The Manor House of Lacolle - a description and historical sketch of the Manoir of the Seigniory - of de Beaujeu of Lacolle
by W.D. Lighthall
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The Manor House of Lacolle

A Description and Historical Sketch of the Manoir of the Seigniory of de Beaujeu or Lacolle

BY W.D. LIGHTHALL, K.C. PRESIDENT of the Antiquarian and Numismatic Society of Montreal.




The Manor House of the Seigniory of Lacolle or De Beaujeu is situated in a retired neighborhood, on the New York State border-line about four miles south-west of Lacolle Village, and one mile north of the village of Champlain, N.Y. and about forty miles from Montreal. The highway from Lacolle to Champlain runs through the property. The traveller from the north finds himself entering well-wooded lands and at length passes the heavy low stone-walls and large, white gate of the grounds and sees the home nearby on a slight elevation to the right. A sloping lawn and old trees extend in front, the gardens are at the north-side, and a hundred yards further, a wooded park of about a hundred acres. On the-opposite, or west, side of the road, the tall old elm grove forms part of a hillside farm. The Manorhouse itself is large, constructed of wood, and having an extensive stone gabled wing, the whole ornamented with vines. In front, six tall, slender, fluted pillars with Ionic capitals give Colonial character to the verandah and meet the roof above the second story. The massive oak front door is divided into an upper and lower half, with large brass knocker. The interior is mostly finished in polished hard woods, with broad fire-places and colonial mantels in most of the rooms. The main part of the house was built in 1825 by Mrs. Henry Hoyle, formerly Mrs. Major Henry Ten Eyck Schuyler, of Troy, N.Y., under the following circumstances:

As Sarah Visscher she had inherited a large fortune from her grand-uncle Lieutenant-General Garret Fisher (Visscher), a Loyalist officer of Sir Adolphus Oughton's regiment, the 55th, which was present at the taking of Montreal, and who died at Manchester Square, London, in 1808, after a distinguished career. This fortune arrived at the beginning of the war of 1812, just before the death of her first husband Major Schuyler, nephew of General Philip Schuyler, and descendant of the well-known colonial military family of that name. He left three daughters and a son. They possessed other very valuable property in Troy, including a handsome farm and mansion at the South end, shown in old pictures of the city, on which about a fourth of Troy was afterwards built. In 1816, Henry Hoyle, who was a Lancashire man, married her for her fortune, which he soon found belonged to the children by strict law. He therefore, making great pretensions of fatherly kindness, and religion, set himself to defeat their title. By falsifying the facts, he managed to obtain a snap judgment against their guardian in favor of himself, but feeling his tenure insecure, sold the mansion and farm in Troy, and persuaded his wife to move to the property in Lacolle, just on the frontier line. It was only after his death in 1849, that the widow and orphans discovered his fraud, and that he had obtained the placing of the entire property in his own name in order to possess it. There followed a furious family quarrel between the Schuyler and Hoyle heirs, in which the old lady took the side of the former, and in fact sued her Hoyle sons to right the injury. At her death in 1851, she refused to be buried beside Hoyle and stipulated in her will that she be taken back to Troy and interred with her first husband, and that the burial lot be surrounded with stone posts, each carrying the name "Schuyler". Henry Hoyle had previously possessed from 1816, the actual land on which the Manorhouse is built. After their arrival in 1825, he employed the fortune of which he had thus obtained control, and regarding which he represented himself to his wife as only acting for her, in adding to this land and in many investments along a wide range of the border counties. Her suit estimates the properties at L38,000. The home property was made a prize stock farm—one of the first if not the actual first of the kind in Canada. Cattle-breeding on shares was made by him a large enterprise among the settlers, and every year his share of increase was collected and driven to Montreal for sale. The farm-book is a parchment-covered ledger previously used by Sarah Visscher's uncle, Leonard Van Buren in 1782 (who was also uncle of President Martin Van Buren). Water-powers at various points were bought and developed with her money, and mills erected, including those at Lacolle, Huntingdon and Athelstan; and several thousands of acres were acquired at Huntingdon, Lacolle, Irish Ridge, and other localities. He was almost at once appointed a magistrate, his brother Colonel Robert Hoyle of Lacolle, was the member of Parliament, later on her son-in-law Merrit Hotchkiss was member and another son-in-law was Registrar of Huntingdon. At that period several of the wealthy men of Montreal were acquiring large tracts, apparently to form estates like the seigniories. With some of these, Mr. Hoyle made common cause. One was a prosperous merchant, Thomas Woolrych, who had very large holdings in what is now Huntingdon county, and their intimacy was so close that Woolrych presented him with his own oil portrait, in late eighteenth century costume, which is now in the Chateau de Ramezay. Woolrych was closely related to the Christies and to their relatives, the Tunstall family, who ultimately followed them as Seigneurs proprietaires of Lacolle. The Seigniory, granted in 1727 to Sieur Louis Denis de la Ronde, and anew in 1743 to Daniel Lienard de Beaujeu, had been bought, totally undeveloped, along with seven others, shortly after the Conquest by General Gabriel Christie, an officer of Wolfe, who became Commander-in-Chief in Canada, and died in 1799. His handsome stone Manorhouse and mill are to be seen at Chambly. He was a connection of the Schuylers by marriage. On his death his properties fell to his son General Napier Burton Christie, who had married the daughter of General Burton, to whom the dying Wolfe sent his last order—to cut off the French retreat at Beauport. Napier Burton Christie having died without issue, the eight seigniories de Bleury, Repentigny, de Lery, de Beaujeu, Chambly, Noyan, Sabrevois and Chazy passed to William Plenderleath, a natural son of Gabriel, under his will, which is discussed in the case of King vs Tunstall.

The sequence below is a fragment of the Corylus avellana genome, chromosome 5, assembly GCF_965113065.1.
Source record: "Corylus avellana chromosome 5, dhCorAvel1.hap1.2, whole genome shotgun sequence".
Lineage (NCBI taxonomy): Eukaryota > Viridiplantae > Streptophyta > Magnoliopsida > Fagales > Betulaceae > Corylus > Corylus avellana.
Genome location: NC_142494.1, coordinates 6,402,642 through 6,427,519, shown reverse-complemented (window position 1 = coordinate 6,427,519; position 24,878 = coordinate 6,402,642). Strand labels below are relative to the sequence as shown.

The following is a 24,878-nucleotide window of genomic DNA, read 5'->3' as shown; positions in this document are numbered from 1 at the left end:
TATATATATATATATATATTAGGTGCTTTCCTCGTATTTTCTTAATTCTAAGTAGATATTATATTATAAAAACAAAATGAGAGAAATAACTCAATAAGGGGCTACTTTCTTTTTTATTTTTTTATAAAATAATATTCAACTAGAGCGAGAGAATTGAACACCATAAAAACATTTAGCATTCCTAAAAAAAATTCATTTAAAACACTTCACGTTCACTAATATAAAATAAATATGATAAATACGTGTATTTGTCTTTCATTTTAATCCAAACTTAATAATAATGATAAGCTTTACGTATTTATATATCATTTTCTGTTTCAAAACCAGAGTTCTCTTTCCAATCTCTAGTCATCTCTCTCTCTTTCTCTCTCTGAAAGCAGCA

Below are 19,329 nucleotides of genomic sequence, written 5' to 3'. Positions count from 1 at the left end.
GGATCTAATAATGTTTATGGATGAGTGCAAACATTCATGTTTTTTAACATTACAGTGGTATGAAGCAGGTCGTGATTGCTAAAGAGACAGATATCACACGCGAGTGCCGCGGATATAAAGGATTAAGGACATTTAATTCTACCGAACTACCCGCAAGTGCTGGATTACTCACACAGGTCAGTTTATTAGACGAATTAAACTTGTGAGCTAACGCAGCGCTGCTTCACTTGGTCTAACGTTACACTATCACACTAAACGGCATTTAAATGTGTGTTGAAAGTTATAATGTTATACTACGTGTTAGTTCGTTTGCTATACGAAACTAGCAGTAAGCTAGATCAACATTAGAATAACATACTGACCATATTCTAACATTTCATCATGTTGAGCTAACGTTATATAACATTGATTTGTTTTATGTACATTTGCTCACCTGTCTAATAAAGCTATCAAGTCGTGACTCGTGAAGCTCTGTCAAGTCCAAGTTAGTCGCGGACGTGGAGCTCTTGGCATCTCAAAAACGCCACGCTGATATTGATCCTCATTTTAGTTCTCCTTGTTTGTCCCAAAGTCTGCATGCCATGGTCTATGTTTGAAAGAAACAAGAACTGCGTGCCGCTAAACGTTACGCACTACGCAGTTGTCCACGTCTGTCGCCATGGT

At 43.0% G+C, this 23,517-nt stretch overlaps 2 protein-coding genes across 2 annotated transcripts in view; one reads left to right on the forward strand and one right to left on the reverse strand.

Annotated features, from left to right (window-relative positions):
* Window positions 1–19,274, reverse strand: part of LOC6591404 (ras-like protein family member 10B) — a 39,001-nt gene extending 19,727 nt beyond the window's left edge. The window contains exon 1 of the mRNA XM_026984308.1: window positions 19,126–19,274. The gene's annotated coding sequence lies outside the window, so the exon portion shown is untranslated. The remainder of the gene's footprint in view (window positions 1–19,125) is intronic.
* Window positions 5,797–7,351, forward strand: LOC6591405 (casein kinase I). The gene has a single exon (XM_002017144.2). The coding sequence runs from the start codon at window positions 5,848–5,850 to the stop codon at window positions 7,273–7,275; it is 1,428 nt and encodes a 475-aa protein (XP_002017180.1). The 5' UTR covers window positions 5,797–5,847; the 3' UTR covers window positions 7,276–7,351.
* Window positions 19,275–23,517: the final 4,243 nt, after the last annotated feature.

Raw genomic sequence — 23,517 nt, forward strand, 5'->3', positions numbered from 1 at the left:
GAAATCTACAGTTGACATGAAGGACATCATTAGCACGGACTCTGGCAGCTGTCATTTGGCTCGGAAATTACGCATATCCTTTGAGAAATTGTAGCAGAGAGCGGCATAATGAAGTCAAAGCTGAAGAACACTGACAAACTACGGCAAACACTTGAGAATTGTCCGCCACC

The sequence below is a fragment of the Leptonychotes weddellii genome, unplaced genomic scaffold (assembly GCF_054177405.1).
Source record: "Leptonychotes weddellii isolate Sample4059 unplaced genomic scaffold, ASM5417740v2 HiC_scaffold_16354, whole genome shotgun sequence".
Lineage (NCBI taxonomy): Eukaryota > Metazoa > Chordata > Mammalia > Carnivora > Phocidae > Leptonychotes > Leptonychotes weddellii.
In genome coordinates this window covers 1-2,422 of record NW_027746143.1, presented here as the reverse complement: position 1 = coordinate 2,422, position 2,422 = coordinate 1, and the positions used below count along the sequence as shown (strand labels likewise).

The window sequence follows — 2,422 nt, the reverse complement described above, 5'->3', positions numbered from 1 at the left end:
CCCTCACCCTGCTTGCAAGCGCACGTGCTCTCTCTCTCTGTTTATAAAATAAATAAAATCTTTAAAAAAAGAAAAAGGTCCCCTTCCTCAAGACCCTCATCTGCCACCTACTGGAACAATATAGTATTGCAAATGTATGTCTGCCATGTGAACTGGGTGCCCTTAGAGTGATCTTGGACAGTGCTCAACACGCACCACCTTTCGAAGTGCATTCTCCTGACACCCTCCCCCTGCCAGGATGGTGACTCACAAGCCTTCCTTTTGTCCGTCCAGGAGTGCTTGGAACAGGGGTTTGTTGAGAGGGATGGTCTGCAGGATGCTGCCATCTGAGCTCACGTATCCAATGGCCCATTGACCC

Finally, by William Plenderleath Christie's will of 1842 and death in 1845, the Seigniory of Lacolle passed to the two sons and the grandson Gabriel, of the Reverend James Tunstall, of Montreal. Portraits of General Christie, his wife, his son Napier, two of his brothers, and two of his children, are in the Chateau. The good old Tunstall family, representatives of the Christies, remained the Seigneurs proprietaires of Lacolle until its sale in 1902 to the Credit Foncier. Mrs. Hoyle, represented by her husband, early entered into dealings about the Seigniory affairs, they being residents within its limits. One of their Terrier books begins in 1843. After the Tunstalls became Seigneurs-proprietaires, they found it convenient to continue the arrangement, since they lived in Montreal. The arrangement consisted in one of the singular transactions of which the old feudal laws present examples. There were various kinds of Seigneurs. In this case the Seigneurs-proprietaires, for a large cash sum advanced to them, gave up to Mr. Hoyle (who as we saw really acted for his wife) the entire possession of the seigniorial rights, with even the honors, avec les droits honorifiques, as Seigneur usufruitier. A few years afterwards one sixth of the ownership was also added, making the Hoyles co-Seineurs proprietaires. (Since the moneys more strictly belonged to the Schuyler heirs, it may be said that equitably they were the real Seigneurs). Thus the matter continued for generations, the old house being the annual scene of the quaint visits of the censitaires, until the recent sale to the Credit Foncier. In the latter sale, the then co-seigneur, Henry Hoyle III, reserved his own lands en seigneurie, with the title of "Seigneur of Lacolle" and the permanent designation of the house as "The Manor House of Lacolle", but of course these were merely points of sentiment. The demesne estate at one time comprised about 2500 arpents. Up to recently they still comprised about 1300, but are now only about 600 or 700. The Manor, "Rockcliff Wood", was a treasure house of old furniture, silver, china, and relics of the past, now distributed among the family, and which had come down from many historical forbears. The oldest article was a pewter "great flagon" some fourteen inches high, bearing the date stamp of Henry VIII and having on its cover a large embossed fleur-de-lys such as pewterers were ordered by Henry VIII in 1543 to put upon the covers of all great flagons. This is one of the rarest existing pieces of English pewter, and has no known duplicate. In the Manoir of Lacolle it worthily represented the sixteenth century. The seventeenth was represented by a set of "Late Spanish" Dutch chairs, one of which is now owned by a descendant of the Schuylers in Montreal. The set had been inherited by old Mrs. Ten Eyck Schuyler from her great-grand-mother, a Visscher. Of the eighteenth century was the quaint hooded mahogany family cradle; a clawfoot Chippendale desk of red mahogany; a Sheraton card-table, an octagonal table, one or two shield-back chairs,—all of carved mahogany and of different sets; a handsome spindle-legged bow-front Heppelwhite sideboard, several old portraits, and much silver coming from General Fisher and other relatives, and other objects, including at one time various uniforms, a pair of pistols and a field-chest of General Schuyler the gold watch and despatches of General Fisher, and other such articles. (In fact the pieces mentioned were but a small remnant of those which had been brought to the house in 1825). Of Empire period were many fine furniture pieces, several silkwork pictures, fiddle and grand-father clocks, etc., while naturally the early Victorian, and all modern changes, were duly represented. In the cabinets were rare collections of various sorts largely brought together by the late Mrs. Mary Averill Hoyle, the last co-Seigneuresse, who died early in 1914, and whose gracious hospitality and accomplishments seemed part of the place. Naturally the old Manoir was a delightful spot to visit, either in summer or winter.